Significant growth in the usage of desktop and laptop computers plus the development of the Internet provided the platform for the exchange of massive amount of data for all types of applications. This stimulated the growth for the development of new electrotrotechnologies in areas including new communications devices to support the Internet, servers and data storage devices to fuel development of the Internet.
Significant growth in digital devices for communications systems, faster computers and advanced equipment in specialty industries like biotechnology, medicine and manufacturing fueled the need to send digital data across long distances. The need to store and transmit digital data across the Internet and the development of new applications using the Internet created the need for “data warehouses”, commonly referred to today as data centers. Three key sectors critical to the US and world economies solidified and became stronger as a result of the Internet. These are:
The Digital Economy (DE)
Continuous Process Manufacturing (CPM)
Fabrication and Essential Services (F&ES)
Some very important and staggering characteristics1 regarding these key sectors include:
- They represent about two million business establishments in the US.
- As 17% of all US business establishments, they account for about 40% of the US gross domestic product.
- Disruptions caused by power quality have an abrupt effect on other business sectors depending on the services these three key sectors provide.
- Industrial and DE businesses combined lose $45.7 billion per year because of power outages.
- DE businesses lose $12.8 billion per year from lost productivity and idle labor.
- F&ES businesses lose $27.4 billion per year from their high vulnerability to equipment damage.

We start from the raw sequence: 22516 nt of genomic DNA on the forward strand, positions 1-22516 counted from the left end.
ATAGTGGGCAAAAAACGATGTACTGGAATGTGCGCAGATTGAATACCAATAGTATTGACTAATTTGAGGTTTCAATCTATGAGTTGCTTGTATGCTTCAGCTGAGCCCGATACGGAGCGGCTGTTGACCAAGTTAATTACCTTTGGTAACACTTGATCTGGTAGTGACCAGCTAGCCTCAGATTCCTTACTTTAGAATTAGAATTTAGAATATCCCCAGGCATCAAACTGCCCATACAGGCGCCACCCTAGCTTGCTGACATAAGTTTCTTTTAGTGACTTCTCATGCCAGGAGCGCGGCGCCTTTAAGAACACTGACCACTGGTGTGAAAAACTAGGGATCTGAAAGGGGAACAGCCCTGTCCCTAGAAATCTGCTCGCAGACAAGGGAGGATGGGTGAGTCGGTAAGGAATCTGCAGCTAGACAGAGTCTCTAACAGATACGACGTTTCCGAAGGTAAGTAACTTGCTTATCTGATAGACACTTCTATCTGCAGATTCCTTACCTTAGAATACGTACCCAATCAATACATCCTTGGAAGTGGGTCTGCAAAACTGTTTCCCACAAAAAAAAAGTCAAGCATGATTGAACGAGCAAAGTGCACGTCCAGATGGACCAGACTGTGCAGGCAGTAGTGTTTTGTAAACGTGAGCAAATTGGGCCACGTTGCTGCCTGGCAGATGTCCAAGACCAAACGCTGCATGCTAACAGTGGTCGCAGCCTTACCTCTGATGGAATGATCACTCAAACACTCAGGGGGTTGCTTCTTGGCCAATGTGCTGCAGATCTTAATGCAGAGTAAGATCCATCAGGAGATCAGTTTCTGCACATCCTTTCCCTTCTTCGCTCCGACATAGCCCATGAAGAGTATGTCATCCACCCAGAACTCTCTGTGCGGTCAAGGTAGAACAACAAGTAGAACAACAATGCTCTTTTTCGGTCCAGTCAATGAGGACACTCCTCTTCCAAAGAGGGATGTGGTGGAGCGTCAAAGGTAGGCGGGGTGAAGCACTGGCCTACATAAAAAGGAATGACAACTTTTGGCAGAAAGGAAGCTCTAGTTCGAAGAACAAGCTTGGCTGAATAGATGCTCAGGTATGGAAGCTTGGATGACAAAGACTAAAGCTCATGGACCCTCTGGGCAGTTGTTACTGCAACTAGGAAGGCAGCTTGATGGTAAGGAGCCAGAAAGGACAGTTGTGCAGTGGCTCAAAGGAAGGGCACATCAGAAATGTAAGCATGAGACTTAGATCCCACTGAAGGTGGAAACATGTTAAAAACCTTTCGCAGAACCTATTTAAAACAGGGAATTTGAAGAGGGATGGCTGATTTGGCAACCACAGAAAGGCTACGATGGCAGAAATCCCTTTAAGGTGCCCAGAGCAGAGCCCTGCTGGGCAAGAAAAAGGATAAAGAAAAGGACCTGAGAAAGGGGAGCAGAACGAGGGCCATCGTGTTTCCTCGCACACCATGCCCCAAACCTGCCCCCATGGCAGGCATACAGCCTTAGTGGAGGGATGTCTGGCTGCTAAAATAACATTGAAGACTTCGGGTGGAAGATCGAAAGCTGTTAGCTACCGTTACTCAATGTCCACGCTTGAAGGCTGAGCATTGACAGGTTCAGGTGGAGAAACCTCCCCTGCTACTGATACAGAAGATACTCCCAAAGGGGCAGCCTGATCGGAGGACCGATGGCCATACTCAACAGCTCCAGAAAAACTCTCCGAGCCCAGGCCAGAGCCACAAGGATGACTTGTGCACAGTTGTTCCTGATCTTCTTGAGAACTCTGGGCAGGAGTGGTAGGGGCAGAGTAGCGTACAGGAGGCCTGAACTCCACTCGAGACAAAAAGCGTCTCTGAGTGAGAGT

- CPM experience the highest losses per business entity from the loss of raw materials.
- A 1-second outage among industrial and DE businesses cost these businesses an average of $1,477.
- A 3-minute outage among industrial and DE businesses cost these businesses an average of $2,107.
- A 1-hour outage among industrial and DE businesses cost these businesses an average of $7,795.
- 49% of the outages experienced by industrial and DE businesses are shorter than 3 minutes.
- DE business experience smaller financial losses caused by PQ phenomena (voltage sags, voltage surges, voltage transients and harmonics).
- F&ES businesses who are more susceptible to PQ phenomena experience financial losses higher than $9,600 per year per entity.
- The US economy losses between
- $104 billion and $164 billion per year caused by PQ outages
- $15 billion and $24 billion per year caused by PQ phenomena
Some staggering financial statistics regarding PQ include:
- “Electrical disturbances cost US businesses $26 billion a year!” (Business Week: April 8, 1991)
- “1.5 to 3% of every sales dollar is spent on correcting power-quality problems” (IEEE Spectrum Magazine: June 1993)
- “Average cost for a 4-hour outage is $74,835 and $11,027 for a momentary outage.” (IEEE Trans. on Industry Applications: December 1997)
The cost of PQ problems often goes undocumented and continues to grow. The good news is that Electrotek Concepts, a professional consulting engineering firm with a 33-year history has the power systems and PQ engineering expertise to help utilities, A&E firms, manufacturers and end users understand, identify, solve and prevent PQ problems.
1 “2001 data from “The Cost of Power Disturbances to Industrial & Digital Economies” from Primen, 2001.”